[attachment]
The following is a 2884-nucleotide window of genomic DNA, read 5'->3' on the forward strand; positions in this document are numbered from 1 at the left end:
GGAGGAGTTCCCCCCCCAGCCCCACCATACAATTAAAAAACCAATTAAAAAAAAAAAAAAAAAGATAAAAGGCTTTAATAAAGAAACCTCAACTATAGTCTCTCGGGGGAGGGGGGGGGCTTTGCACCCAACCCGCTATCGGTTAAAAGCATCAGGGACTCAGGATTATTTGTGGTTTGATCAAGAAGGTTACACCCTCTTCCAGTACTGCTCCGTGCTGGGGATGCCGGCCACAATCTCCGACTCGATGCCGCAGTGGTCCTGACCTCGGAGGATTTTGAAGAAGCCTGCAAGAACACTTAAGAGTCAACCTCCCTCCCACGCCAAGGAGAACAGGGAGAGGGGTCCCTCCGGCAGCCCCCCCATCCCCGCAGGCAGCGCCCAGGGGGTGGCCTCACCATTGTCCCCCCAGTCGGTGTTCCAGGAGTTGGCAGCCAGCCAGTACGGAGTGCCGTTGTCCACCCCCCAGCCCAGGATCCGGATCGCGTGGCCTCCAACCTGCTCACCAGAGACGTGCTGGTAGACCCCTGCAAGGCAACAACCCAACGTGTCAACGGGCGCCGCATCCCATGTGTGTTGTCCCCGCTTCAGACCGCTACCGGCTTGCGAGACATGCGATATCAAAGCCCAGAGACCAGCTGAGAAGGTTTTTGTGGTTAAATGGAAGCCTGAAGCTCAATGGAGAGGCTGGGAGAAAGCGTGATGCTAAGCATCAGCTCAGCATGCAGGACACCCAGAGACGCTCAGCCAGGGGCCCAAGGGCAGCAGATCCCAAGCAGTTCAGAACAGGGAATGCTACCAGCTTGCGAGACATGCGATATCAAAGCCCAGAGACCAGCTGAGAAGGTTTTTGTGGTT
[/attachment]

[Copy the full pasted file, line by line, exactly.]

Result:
The following is a 2884-nucleotide window of genomic DNA, read 5'->3' on the forward strand; positions in this document are numbered from 1 at the left end:
GGAGGAGTTCCCCCCCCAGCCCCACCATACAATTAAAAAACCAATTAAAAAAAAAAAAAAAAAGATAAAAGGCTTTAATAAAGAAACCTCAACTATAGTCTCTCGGGGGAGGGGGGGGGCTTTGCACCCAACCCGCTATCGGTTAAAAGCATCAGGGACTCAGGATTATTTGTGGTTTGATCAAGAAGGTTACACCCTCTTCCAGTACTGCTCCGTGCTGGGGATGCCGGCCACAATCTCCGACTCGATGCCGCAGTGGTCCTGACCTCGGAGGATTTTGAAGAAGCCTGCAAGAACACTTAAGAGTCAACCTCCCTCCCACGCCAAGGAGAACAGGGAGAGGGGTCCCTCCGGCAGCCCCCCCATCCCCGCAGGCAGCGCCCAGGGGGTGGCCTCACCATTGTCCCCCCAGTCGGTGTTCCAGGAGTTGGCAGCCAGCCAGTACGGAGTGCCGTTGTCCACCCCCCAGCCCAGGATCCGGATCGCGTGGCCTCCAACCTGCTCACCAGAGACGTGCTGGTAGACCCCTGCAAGGCAACAACCCAACGTGTCAACGGGCGCCGCATCCCATGTGTGTTGTCCCCGCTTCAGACCGCTACCGGCTTGCGAGACATGCGATATCAAAGCCCAGAGACCAGCTGAGAAGGTTTTTGTGGTTAAATGGAAGCCTGAAGCTCAATGGAGAGGCTGGGAGAAAGCGTGATGCTAAGCATCAGCTCAGCATGCAGGACACCCAGAGACGCTCAGCCAGGGGCCCAAGGGCAGCAGATCCCAAGCAGTTCAGAACAGGGAATGCTACCAGCTTGCGAGACATGCGATATCAAAGCCCAGAGACCAGCTGAGAAGGTTTTTGTGGTT